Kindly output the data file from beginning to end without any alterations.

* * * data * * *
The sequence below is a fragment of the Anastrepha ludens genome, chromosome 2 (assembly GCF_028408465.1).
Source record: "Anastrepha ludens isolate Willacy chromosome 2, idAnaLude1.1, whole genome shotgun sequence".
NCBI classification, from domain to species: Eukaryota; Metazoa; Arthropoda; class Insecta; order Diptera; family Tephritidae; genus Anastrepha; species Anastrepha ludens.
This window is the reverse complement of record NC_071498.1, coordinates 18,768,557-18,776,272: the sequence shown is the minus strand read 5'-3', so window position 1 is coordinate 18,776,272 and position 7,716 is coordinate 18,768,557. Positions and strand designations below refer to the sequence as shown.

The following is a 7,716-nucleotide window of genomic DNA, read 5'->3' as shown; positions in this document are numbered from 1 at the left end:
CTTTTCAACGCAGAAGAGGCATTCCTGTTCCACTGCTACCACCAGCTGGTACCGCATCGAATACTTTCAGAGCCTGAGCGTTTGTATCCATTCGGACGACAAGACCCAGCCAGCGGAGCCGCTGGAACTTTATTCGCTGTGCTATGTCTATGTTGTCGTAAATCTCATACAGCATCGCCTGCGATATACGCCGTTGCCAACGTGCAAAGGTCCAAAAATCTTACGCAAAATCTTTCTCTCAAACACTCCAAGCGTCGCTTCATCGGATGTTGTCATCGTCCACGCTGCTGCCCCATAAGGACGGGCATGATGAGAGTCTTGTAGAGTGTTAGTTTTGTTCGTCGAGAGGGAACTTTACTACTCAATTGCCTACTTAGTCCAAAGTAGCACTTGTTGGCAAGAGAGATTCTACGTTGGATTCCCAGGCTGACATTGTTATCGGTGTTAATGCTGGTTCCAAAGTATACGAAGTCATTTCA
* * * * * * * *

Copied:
The sequence below is a fragment of the Anastrepha ludens genome, chromosome 2 (assembly GCF_028408465.1).
Source record: "Anastrepha ludens isolate Willacy chromosome 2, idAnaLude1.1, whole genome shotgun sequence".
NCBI classification, from domain to species: Eukaryota; Metazoa; Arthropoda; class Insecta; order Diptera; family Tephritidae; genus Anastrepha; species Anastrepha ludens.
This window is the reverse complement of record NC_071498.1, coordinates 18,768,557-18,776,272: the sequence shown is the minus strand read 5'-3', so window position 1 is coordinate 18,776,272 and position 7,716 is coordinate 18,768,557. Positions and strand designations below refer to the sequence as shown.

The following is a 7,716-nucleotide window of genomic DNA, read 5'->3' as shown; positions in this document are numbered from 1 at the left end:
CTTTTCAACGCAGAAGAGGCATTCCTGTTCCACTGCTACCACCAGCTGGTACCGCATCGAATACTTTCAGAGCCTGAGCGTTTGTATCCATTCGGACGACAAGACCCAGCCAGCGGAGCCGCTGGAACTTTATTCGCTGTGCTATGTCTATGTTGTCGTAAATCTCATACAGCATCGCCTGCGATATACGCCGTTGCCAACGTGCAAAGGTCCAAAAATCTTACGCAAAATCTTTCTCTCAAACACTCCAAGCGTCGCTTCATCGGATGTTGTCATCGTCCACGCTGCTGCCCCATAAGGACGGGCATGATGAGAGTCTTGTAGAGTGTTAGTTTTGTTCGTCGAGAGGGAACTTTACTACTCAATTGCCTACTTAGTCCAAAGTAGCACTTGTTGGCAAGAGAGATTCTACGTTGGATTCCCAGGCTGACATTGTTATCGGTGTTAATGCTGGTTCCAAAGTATACGAAGTCATTTCA